Ensure that you have enough space to accommodate the new equipment. Large monitors like 32- to 40-inch 4K displays will eat up a lot of space, whether it's on your desk or mounted to a wall. If you're working out of a cramped cubicle, a display of that size might be more of a hindrance than a boon. 

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Screen Size and Screen Resolution 

 

You also have to consider the screen size and resolution of your new display. A 27-inch 4K display is too small for you to take full advantage of the high resolution. A 32-inch is often recommended for that level of definition. 

For 1080p, a 24- to 27-inch is a good fit. However, if you need a bigger display, you'd need a higher resolution monitor as 1080p will tend to look blurry on a 32-inch display.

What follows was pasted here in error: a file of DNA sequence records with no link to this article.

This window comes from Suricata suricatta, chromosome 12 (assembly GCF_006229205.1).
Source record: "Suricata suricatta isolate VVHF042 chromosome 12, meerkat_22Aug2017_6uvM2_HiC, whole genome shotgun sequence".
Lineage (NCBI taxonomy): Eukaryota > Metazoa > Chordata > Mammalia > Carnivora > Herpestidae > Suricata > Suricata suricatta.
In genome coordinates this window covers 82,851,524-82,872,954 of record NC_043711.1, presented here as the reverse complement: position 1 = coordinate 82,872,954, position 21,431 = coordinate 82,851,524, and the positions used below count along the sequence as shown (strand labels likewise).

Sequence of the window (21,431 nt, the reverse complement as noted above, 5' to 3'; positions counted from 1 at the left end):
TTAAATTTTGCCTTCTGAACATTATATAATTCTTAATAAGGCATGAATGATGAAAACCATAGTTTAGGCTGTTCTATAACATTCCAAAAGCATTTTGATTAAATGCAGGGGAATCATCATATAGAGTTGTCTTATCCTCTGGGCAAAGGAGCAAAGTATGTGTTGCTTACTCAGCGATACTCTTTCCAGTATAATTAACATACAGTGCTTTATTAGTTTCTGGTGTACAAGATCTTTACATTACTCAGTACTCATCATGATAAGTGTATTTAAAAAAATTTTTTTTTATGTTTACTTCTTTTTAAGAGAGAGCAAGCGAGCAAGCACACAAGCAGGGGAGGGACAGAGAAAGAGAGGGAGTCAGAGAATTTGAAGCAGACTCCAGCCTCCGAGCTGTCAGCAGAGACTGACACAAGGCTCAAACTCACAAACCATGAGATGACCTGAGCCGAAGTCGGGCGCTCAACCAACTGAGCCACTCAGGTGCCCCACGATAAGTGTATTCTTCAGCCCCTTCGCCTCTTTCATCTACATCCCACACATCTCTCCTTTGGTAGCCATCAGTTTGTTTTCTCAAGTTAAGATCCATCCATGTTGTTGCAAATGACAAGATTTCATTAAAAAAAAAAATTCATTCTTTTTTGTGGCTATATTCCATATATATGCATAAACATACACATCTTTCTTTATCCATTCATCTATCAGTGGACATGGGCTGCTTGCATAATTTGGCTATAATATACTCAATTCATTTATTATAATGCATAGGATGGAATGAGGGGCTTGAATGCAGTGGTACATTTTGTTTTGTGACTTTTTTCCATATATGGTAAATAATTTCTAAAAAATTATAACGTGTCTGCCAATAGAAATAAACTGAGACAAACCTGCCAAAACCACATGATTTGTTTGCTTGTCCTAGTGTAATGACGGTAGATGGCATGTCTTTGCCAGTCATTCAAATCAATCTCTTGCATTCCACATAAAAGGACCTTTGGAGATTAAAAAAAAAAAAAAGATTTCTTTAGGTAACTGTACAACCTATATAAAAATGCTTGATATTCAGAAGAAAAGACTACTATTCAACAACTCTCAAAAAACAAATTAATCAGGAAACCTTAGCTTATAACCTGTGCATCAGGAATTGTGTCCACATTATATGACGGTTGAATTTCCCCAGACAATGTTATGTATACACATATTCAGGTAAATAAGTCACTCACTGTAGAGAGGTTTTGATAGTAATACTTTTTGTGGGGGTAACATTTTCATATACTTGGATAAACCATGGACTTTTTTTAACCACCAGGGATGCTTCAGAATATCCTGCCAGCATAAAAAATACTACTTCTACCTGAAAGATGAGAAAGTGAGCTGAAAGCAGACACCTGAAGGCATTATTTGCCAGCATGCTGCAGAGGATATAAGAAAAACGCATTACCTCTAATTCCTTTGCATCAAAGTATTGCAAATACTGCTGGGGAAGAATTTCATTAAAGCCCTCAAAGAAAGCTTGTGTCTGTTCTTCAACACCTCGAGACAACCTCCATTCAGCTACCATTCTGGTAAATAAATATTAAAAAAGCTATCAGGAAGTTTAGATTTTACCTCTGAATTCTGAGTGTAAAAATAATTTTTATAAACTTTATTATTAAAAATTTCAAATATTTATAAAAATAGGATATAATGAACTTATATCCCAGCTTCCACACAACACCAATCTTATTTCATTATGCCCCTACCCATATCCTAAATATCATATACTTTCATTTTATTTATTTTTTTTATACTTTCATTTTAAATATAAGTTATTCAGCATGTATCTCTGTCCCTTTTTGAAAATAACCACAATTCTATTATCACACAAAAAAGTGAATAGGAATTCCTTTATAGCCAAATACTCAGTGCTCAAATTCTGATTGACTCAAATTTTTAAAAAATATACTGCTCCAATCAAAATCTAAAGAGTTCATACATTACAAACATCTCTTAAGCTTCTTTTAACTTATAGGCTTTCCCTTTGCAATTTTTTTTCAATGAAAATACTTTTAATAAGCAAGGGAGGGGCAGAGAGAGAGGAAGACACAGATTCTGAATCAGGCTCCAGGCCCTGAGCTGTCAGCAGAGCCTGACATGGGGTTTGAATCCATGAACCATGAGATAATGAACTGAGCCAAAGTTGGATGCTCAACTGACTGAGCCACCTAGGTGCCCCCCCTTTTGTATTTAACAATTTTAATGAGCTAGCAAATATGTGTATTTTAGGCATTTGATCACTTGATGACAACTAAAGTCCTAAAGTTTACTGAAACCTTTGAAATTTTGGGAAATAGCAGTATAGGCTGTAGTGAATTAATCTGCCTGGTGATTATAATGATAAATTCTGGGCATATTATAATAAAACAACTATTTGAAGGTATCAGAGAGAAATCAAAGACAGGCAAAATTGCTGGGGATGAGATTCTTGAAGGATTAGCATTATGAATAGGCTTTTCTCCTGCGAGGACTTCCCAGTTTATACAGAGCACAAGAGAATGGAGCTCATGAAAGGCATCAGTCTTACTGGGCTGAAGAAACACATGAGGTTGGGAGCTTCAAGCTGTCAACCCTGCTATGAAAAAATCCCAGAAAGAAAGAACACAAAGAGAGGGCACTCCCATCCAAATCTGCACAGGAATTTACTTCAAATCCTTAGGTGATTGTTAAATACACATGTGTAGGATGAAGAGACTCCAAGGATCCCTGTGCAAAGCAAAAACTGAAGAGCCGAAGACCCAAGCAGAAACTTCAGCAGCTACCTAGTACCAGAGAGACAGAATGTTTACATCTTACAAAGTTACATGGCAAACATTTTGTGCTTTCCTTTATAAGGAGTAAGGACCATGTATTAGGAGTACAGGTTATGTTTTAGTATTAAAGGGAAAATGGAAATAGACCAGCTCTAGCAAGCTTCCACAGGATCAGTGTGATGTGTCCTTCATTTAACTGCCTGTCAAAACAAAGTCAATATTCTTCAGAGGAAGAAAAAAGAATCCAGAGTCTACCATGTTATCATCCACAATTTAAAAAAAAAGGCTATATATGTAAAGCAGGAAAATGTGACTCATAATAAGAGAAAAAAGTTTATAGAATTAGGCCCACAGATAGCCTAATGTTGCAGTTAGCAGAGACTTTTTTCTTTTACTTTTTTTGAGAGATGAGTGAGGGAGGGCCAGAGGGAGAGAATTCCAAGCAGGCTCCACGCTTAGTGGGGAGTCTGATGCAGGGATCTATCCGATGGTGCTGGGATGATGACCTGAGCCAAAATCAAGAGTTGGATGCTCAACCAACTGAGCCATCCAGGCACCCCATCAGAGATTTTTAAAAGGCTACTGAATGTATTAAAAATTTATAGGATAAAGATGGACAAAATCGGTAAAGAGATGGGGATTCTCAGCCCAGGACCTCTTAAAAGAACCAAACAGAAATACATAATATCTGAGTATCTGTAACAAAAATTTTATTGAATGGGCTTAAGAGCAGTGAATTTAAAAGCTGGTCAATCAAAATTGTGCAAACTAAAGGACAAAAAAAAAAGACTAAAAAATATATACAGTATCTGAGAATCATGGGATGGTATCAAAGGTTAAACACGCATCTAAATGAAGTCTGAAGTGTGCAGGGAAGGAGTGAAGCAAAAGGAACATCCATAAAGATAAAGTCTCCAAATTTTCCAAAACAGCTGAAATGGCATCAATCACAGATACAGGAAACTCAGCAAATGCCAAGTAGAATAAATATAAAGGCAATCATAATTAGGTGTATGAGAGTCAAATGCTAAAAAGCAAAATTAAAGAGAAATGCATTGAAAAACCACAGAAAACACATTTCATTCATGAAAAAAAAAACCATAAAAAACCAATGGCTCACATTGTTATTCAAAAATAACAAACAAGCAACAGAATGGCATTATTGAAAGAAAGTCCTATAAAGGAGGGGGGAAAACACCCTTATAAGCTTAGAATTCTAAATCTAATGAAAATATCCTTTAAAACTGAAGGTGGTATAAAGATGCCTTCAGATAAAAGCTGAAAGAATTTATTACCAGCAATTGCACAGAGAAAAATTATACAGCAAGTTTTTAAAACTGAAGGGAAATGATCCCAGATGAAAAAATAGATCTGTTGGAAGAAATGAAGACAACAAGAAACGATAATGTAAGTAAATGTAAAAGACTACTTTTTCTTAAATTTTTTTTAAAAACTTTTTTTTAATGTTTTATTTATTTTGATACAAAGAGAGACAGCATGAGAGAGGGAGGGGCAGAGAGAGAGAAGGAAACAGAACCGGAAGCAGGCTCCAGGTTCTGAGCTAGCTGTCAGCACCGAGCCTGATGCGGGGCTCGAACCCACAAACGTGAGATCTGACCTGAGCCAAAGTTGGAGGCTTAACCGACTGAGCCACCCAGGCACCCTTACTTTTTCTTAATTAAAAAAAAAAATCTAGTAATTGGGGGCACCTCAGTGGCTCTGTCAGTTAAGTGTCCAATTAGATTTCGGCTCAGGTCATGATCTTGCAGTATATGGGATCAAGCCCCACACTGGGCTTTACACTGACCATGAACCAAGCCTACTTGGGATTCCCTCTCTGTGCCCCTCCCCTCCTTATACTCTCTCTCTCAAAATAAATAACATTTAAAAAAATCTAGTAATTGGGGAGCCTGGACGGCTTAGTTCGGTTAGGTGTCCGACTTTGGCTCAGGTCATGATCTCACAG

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Video-Input 

 

Does your new monitor have the ports you need like VGA, HDMI, DVI, Displayport, or USB-C port? Finding the right monitor with the right ports can help you make the best use of them. USB-C ports, for example, can add a lot of convenient functionalities like transferring video and data using only one cable and charging your laptops and devices without needing an adapter. It's also becoming the standard for new devices, so you'll be getting more uses out of it in the near future. 

Need a New Computer Monitor for Your Business? 

When it comes to choosing the right monitor for your team, big isn't always better, and high-res isn't always the best. Instead, find the one that can help your team do the job right and maybe save a few bucks along the way. The best equipment for your team doesn't always have to be the most expensive one available in the market; it's all about the right fit. 

At ITS, our strong relationship with some of the top manufacturers allows us to provide the best commercial-grade equipment available for our clients. If you're looking for high-quality monitors for your workstation, we can help. 

Find out how we can procure top-quality office equipment for your needs. Schedule a meeting with one of our experts.